My family and I were in London on Christmas Eve in 2008, so we attended Midnight Mass in Westminster Abbey. This lovely English church is steeped in history. British monarchs for hundreds of years have been crowned there, so I knew the First Eucharist conducted to praise and worship the king of all kings would be a moving and memorable experience. Indeed, it turned out to be just what I'd expected... once we got inside.
Grabbing one of my son's mittened hands and petulantly cursing England, we had plodded back to the church, hungry. With nose running, I wondered if Mary and Joseph had managed to avoid the temptation of bickering while traveling. I pondered if it was sacrilegious to think they might have enjoyed a spiked eggnog on their way to the Inn.
Waiting in a long line as the temperature continued to plummet, I fantasized about conducting a tailgate for God, dressing the queue of people around me in matching Snuggies, sitting on fold-out stadium seats, and eating from a bucket of fried chicken. I wondered how the British would react to my family if we truly got into a tailgating spirit, built a small fire, and passed around Tupperware bowls full of baked beans and coleslaw as if we were in Athens, Georgia instead of the United Kingdom.
As it was, in the solemn shadow of the seven hundred year old building, we shivered in our properly formal attire--me in a black velvet hat, houndstooth dress, and painfully thin pantyhose--and carefully split a pack of orange Tic-Tacs, hoping our growling stomachs didn't mark us out as Ugly Americans.
The stars formed like ice crystals above us. The night was cold and hushed. I was feeling small and grumpy. In that moment, I didn't even like Christmas.
Finally, the church opened, and we gratefully moved as part of a long stream into the warmth of religion. Heat returned to our extremities, and our jaws dropped at the beauty of the vaulted Gothic ceilings. I imagined the ghosts of those interred around us--Queen Elizabeth I, Geoffrey Chaucer, Charles Darwin--as we found our seats near the High Altar. We had a great view of the gentleman up on a podium giving the sermon. He was as pink-cheeked as any other man, woman, and child who had braved the cold to join the congregation, and his words of promise, hope and love felt somehow humble despite that grandiose setting.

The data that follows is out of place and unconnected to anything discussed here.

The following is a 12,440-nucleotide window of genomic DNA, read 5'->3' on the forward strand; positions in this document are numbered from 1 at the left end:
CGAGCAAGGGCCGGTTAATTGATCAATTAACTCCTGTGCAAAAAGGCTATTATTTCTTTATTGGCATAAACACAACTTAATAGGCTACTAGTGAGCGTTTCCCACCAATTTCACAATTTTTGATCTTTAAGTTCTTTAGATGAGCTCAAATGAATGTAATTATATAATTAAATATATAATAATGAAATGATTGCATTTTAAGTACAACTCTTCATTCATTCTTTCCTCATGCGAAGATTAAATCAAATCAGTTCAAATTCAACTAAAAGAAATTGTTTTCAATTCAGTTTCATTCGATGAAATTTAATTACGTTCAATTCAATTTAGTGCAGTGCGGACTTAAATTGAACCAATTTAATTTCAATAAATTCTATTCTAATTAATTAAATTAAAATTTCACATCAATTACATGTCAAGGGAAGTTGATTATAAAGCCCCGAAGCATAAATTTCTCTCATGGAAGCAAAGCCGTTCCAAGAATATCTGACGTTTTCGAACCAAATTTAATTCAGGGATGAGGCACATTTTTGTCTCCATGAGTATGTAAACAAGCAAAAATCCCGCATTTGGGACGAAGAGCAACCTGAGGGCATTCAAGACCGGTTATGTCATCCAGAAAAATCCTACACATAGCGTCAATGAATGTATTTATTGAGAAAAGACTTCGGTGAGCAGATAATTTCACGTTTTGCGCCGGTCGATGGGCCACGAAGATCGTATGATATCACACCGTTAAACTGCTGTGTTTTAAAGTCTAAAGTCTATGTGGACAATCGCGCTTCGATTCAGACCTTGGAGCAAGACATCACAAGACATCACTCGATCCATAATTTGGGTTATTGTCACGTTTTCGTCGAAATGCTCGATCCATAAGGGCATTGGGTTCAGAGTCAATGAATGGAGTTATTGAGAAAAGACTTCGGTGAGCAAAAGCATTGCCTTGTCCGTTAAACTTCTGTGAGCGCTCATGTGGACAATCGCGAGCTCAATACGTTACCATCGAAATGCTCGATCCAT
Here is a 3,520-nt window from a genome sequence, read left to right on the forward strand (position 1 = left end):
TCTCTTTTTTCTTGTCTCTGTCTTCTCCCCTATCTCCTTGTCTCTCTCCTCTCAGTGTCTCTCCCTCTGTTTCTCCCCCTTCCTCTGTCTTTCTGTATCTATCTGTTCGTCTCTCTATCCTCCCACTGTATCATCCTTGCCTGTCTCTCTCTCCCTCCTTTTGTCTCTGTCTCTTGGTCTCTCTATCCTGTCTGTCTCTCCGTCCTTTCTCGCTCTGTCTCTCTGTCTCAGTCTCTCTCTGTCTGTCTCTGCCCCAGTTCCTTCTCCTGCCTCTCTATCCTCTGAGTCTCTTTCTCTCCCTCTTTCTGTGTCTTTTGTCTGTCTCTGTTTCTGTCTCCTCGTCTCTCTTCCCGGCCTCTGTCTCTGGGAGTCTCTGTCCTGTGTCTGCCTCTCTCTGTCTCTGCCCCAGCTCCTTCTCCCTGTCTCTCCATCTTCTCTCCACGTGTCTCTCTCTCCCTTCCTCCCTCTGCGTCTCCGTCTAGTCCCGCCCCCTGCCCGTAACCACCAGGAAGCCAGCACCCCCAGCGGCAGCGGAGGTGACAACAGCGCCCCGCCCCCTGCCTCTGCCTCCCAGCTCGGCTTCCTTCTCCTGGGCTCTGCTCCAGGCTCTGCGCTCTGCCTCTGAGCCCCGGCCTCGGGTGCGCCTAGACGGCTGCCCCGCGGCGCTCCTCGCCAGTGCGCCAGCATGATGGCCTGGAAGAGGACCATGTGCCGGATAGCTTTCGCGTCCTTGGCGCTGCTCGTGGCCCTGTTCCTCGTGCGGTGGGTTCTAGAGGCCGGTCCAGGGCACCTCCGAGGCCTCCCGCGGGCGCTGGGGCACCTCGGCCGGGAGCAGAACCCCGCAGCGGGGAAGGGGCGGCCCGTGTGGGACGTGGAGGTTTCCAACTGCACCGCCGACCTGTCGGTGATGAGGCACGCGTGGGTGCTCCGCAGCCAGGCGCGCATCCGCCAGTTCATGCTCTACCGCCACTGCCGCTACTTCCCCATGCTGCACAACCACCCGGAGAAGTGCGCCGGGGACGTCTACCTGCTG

On that note, while the famous choir was in angelic harmony throughout the service, the man lifting his tenor voice behind my family during "O, Come All Ye Faithful" was most touching. He joyfully sang each stanza slightly off-key, and I smiled broadly, thinking he was so perfectly... human.
It goes without saying that Westminster Abbey is a wonderful place to celebrate one's faith, but as we filed out into the freezing night again, coins tinkling into collection plates for the poor of London, I felt the exact same peace I feel every year: the same sense that something wonderful was about to happen, something wonderful had already happened.
The people who had waited in solemn silence outside the church before the service were laughing and talking on their way to cabs and cars, full of anticipation for the promise of Christmas morning. Beside the mighty Thames, we moved as one with them, hand-in-hand, part of that same happy current flowing out of the iron fence. It did not matter we were from another nation, thousands of miles away from home. For a perfectly redeeming moment, there was nothing else to see or feel but the glory of God, good will towards men.
I love Christmas.